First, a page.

The environmental impacts of plastic bags on my local community - the City of Swan, including lit...

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The environmental impacts of plastic bags on my local community - the City of Swan, including litter in local water ways and affects on wildlife as well as landfill. by Mind Map: The environmental impacts of plastic bags on my local community - the City of Swan, including litter in local water ways and affects on wildlife as well as landfill.

1. Australians contribute more than one million tonnes of plastic to landfill each year. A plastic bottle will completely degrade in 450 years.

2. The City of Swan are encouraging residents to limit their use of plastic in their everyday lives by promoting the challenge 'Plastic Free July.'

3. Councillor Cook from the Mundaring Shire is proposing for the local community to discontinue the use of plastic bags by implementing the Boomerang Bags Program. Volunteers in the community work together to make the environmentally friendly and reusable bags.

4. Boomerang Bags are creating an ecologically sound and sustainable environment. 273 communities around the world have implemented similar programs. The Boomerang Bags have prevented 47 million plastic bags from going to landfill.

5. The Boomerang Bags focusses upon the damage of plastic pollution on the natural environment and ecosystems.

6. The City of Swan supports the proposal to ban plastic bags in the local and statewide community. According to the 'Municipal waste Advisory Council', three quarters of litter identified along the W.A coastline are plastic. The problem of plastic pollution in W.A is one of the worst in Australia.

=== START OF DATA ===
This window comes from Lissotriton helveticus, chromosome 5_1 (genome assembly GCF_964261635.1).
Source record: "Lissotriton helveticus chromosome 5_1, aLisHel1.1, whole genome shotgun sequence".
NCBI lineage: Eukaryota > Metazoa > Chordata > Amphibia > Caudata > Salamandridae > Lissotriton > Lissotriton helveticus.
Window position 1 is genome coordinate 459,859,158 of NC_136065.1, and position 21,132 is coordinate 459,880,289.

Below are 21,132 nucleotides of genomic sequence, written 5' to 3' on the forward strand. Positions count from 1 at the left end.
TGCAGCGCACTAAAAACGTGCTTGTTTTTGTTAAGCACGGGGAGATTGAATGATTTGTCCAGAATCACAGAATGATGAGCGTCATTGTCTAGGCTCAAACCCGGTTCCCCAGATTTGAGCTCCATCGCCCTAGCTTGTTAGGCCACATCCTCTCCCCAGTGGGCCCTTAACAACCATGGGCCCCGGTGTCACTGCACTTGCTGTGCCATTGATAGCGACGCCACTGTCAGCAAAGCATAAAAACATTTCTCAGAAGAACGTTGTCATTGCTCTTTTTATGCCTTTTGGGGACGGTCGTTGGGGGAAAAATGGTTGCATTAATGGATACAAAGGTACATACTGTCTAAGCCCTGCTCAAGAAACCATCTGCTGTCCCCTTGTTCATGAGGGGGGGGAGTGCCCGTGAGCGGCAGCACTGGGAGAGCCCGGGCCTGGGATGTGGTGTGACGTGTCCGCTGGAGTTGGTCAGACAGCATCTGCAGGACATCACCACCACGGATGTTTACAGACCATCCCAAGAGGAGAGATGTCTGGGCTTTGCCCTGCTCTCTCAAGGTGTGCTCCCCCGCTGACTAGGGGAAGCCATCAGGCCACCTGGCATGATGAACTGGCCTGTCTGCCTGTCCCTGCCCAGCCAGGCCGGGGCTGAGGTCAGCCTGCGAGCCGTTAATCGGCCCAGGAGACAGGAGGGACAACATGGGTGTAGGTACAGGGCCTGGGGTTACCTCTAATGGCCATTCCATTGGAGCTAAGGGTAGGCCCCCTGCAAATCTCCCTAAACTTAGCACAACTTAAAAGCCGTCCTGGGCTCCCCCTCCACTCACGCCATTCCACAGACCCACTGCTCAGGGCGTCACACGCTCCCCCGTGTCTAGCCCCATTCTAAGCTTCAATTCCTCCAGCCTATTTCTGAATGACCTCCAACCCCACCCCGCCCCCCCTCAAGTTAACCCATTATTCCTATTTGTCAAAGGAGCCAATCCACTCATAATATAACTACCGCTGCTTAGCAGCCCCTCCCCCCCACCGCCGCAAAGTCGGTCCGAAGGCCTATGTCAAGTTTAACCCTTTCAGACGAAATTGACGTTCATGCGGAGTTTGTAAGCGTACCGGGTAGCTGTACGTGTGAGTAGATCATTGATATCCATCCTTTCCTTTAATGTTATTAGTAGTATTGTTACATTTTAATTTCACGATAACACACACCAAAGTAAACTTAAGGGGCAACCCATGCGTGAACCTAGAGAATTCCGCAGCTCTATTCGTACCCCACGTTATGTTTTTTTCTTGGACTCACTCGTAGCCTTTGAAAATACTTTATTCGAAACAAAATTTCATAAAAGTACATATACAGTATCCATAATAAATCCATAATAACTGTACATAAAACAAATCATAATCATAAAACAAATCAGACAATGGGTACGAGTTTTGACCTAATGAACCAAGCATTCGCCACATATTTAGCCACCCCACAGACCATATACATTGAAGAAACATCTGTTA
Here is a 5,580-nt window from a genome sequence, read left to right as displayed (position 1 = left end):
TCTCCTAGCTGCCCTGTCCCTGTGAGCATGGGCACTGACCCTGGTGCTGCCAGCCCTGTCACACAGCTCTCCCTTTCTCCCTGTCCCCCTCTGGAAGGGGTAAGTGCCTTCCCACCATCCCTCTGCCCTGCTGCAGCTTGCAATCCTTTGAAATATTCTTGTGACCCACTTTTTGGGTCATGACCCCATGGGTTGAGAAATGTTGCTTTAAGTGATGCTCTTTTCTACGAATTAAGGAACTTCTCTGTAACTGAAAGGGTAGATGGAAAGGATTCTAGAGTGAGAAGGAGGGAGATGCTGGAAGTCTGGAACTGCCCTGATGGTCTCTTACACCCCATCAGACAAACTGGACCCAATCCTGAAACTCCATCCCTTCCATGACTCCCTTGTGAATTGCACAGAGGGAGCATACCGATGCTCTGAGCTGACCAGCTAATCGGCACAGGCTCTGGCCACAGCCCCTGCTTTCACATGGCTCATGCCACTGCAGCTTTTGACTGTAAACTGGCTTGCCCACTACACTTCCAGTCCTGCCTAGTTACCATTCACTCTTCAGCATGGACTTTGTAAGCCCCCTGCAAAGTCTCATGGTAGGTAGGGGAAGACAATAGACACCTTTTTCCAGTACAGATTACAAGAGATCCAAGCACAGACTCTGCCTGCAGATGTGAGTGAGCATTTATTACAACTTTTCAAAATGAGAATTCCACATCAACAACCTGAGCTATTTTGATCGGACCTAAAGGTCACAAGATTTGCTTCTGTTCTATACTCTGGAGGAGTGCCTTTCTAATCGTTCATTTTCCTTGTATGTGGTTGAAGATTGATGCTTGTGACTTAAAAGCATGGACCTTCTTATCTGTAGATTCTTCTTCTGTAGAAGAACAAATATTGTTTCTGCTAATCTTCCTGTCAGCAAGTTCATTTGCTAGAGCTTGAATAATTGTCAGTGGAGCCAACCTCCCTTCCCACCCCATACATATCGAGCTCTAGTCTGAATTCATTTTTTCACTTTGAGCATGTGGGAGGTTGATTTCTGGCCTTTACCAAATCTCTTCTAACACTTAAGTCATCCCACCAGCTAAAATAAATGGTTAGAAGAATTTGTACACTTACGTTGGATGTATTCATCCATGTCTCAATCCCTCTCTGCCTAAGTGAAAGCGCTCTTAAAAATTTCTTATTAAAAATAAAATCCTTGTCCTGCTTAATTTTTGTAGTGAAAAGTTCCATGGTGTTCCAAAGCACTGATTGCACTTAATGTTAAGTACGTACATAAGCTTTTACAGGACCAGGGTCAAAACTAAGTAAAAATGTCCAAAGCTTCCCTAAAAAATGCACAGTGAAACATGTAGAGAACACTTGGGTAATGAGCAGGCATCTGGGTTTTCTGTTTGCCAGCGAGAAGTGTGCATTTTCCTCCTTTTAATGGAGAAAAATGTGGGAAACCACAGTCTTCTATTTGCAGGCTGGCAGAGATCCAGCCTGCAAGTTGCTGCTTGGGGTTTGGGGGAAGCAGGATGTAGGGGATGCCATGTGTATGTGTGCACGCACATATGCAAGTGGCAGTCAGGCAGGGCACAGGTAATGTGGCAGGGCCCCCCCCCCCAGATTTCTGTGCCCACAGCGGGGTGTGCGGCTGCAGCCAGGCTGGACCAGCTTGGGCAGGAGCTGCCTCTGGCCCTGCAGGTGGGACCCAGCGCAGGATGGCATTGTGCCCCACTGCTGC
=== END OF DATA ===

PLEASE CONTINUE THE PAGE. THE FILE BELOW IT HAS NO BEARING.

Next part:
7. Plastic bags are the predominant debris of plastic pollution in the ocean off the W.A coast.

8. Plastic bags in the marine ecosystem are often mistaken for food causing detrimental impacts to marine life, including thousands of mammals and sea birds. The toxic nature of plastic bags as they are trapped by currents and float on the ocean surface are having detrimental impacts on marine ecosystems.

9. Australians use over 3.92 billion plastic bags each year and 3.76 billion plastic bags end up in landfill each year. Around 50 million bags end up in the litter streams of the Australian environment.

10. The environmental impact upon marine ecosystems as a result of plastic bags has a continual cycle. Plastic bags last between twenty and a thousand years and they travel long distances through air and water.

11. Marine life such as: whales, seals, birds and turtles mistake plastic bags for jellyfish. They end up entangled in the plastic bag or end up choking on them. Jellyfish and sea nettles are a sea turtle's predominant diet.

12. One third of turtles that come into the Sea Bird Hospital at Ballina are because they have been injured by plastic bags.

13. Marine biologist Dr Kathy Townsend highlights that forty percent of turtles that she finds dead in Moreton Bay are due to plastic bag consumption.

14. Shearwater chicks are being fed plastic bags from the nest.

15. Plastic bags cause detrimental effects to the sea turtle when swallowed due to choking, being caught in the intestinal system and toxicity.

16. The indefinite period of time it takes for a plastic bag to degrade, causes detrimental impacts to wildlife as they are prone to inhaling plastic bags. As society continues to consume plastic bags and they continue to end up in landfill, more natural ecosystems and wildlife are lost. As the four billion plastic bags that end up in landfill and as they breakdown, the micro particles end up in the marine and terrestrial food chains.

17. Cleanup Australia identifies that only three percent of plastic bags from the four billion plastic bags used each year are being recycled. The rest ends up in landfill.

18. Plastic bags are causing environmental problems on a global scale. These include: flooding, depletion in resources and impacts upon climate change.

19. Plastic bags that go to landfill or end up as litter pollution. This is because they breakdown into micro-sized pollution.

20. The City of Swan supports the ban of plastic bags in the local area. However, they believe in order to ensure sustainable practices that it needs to be implemented throughout the state; following in the footsteps of its counterparts, including: South Australia, ACT, Northern Territory and Tasmania.

21. The Boomerang Bags are made out of donated and recycled materials. Kalamunda, Roleystone and Victoria Park have begun using the environmentally-friendly alternatives in their local communities.